“Berkeley County is so family oriented. We never turn away a child. It doesn’t matter if that baby is four years old or 18 years old, we’re not going to turn away a child that’s hungry,” Fairchild said. “If parents are having a hard time paying for meals, but they don’t feel like they qualify for anything, if they’ll just be in communication with us, we can work out a payment system or anything for them to help them over any kind of issues they are having. Our job is feeding kids, and we’re going to do that 110 percent every day.”

Officials with the school district say some of this school lunch debt can be attributed to the population growth Berkeley County has seen over the past few years.

“In Berkeley County, we’re exploding,” Fairchild said. “Our population of students is just continuing to rise, and I think that has a lot to do with it.”

Fairchild says school lunch debt is occurring more at the high schools in the county. She believes this is happening because of communication issues with parents. However, there is no particular school accruing more debt than others, she said.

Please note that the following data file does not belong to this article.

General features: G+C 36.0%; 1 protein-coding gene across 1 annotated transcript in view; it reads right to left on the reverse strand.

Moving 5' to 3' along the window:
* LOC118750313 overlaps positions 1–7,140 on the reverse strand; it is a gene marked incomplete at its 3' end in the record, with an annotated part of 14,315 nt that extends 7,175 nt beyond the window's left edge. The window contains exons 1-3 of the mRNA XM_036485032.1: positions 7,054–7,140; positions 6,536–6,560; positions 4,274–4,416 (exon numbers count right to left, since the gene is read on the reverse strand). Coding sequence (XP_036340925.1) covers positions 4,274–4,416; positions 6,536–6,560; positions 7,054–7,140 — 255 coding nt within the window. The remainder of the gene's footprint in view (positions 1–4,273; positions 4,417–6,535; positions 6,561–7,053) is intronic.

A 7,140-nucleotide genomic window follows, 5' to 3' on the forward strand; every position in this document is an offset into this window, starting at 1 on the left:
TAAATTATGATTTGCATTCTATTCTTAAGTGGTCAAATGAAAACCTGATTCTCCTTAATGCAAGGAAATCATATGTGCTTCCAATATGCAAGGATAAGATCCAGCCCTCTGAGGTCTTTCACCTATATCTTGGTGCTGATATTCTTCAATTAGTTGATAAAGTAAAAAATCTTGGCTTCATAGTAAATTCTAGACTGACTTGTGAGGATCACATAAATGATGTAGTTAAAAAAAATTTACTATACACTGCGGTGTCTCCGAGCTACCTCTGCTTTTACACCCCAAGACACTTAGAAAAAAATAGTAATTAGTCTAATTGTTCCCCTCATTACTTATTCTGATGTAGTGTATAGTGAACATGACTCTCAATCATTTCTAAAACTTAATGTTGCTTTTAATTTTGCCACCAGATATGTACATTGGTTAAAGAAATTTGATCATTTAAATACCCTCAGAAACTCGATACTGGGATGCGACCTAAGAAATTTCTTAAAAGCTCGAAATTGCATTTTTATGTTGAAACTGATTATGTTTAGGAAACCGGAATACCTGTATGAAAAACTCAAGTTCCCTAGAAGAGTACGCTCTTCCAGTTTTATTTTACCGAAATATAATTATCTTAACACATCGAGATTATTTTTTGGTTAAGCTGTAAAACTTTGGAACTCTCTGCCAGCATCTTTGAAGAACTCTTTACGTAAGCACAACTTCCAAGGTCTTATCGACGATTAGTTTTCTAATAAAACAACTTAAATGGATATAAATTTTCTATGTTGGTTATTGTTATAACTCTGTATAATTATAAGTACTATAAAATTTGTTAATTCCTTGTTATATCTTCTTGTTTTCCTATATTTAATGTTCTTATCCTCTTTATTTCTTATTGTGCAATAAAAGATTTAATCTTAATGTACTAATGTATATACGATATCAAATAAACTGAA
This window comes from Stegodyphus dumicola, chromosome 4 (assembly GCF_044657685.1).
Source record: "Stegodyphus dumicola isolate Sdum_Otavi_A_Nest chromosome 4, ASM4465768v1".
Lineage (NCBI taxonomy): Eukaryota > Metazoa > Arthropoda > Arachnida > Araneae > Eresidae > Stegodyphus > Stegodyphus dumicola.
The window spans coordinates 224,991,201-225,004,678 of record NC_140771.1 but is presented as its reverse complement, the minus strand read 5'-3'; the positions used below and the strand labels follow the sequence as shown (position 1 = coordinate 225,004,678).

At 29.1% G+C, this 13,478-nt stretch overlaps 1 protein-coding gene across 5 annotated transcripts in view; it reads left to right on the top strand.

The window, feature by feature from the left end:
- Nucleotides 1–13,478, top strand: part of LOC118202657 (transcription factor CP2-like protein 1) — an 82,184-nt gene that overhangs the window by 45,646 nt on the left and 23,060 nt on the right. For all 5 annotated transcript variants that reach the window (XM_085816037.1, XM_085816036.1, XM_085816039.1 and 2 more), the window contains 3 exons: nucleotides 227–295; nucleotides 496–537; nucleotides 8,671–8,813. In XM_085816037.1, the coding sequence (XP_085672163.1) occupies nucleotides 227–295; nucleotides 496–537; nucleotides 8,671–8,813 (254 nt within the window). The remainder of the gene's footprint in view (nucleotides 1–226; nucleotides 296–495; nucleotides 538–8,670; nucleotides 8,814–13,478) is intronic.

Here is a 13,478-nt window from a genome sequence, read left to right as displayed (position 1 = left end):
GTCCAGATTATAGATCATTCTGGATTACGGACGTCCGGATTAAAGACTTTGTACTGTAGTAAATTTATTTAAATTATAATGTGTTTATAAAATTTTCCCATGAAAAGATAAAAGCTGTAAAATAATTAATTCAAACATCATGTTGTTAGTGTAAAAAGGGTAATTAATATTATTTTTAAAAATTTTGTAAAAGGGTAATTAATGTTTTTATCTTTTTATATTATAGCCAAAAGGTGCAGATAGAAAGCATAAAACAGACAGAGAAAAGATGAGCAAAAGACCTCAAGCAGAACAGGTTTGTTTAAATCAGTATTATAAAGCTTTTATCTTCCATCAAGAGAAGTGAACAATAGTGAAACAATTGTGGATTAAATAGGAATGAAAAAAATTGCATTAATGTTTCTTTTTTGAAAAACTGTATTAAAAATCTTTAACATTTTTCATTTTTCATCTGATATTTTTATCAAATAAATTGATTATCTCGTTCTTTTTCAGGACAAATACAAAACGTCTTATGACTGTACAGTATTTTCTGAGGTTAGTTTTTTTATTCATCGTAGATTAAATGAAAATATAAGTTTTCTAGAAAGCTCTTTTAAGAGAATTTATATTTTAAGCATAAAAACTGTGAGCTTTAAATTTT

“We have rural schools. We have inner city schools, and we’re seeing the debt kind of spread out,” Fairchild said.

For parents, the district started offering an online tool to allow control over meal accounts last year. They allow moms and dads to see how much their kids are spending, what they are buying, how much they owe, and payment options.

CLICK HERE to go to BCSD’s website to access your child’s account.

There are also 11 schools in Berkeley County involved in a community eligible program that offers free breakfast and lunch for all students. It’s a new program for the district this year.

“If I could get all my schools on that, if the government would let me, that would be awesome, but for those parents they don’t have to worry about filling out any kind of application to receive those benefits,” Fairchild said.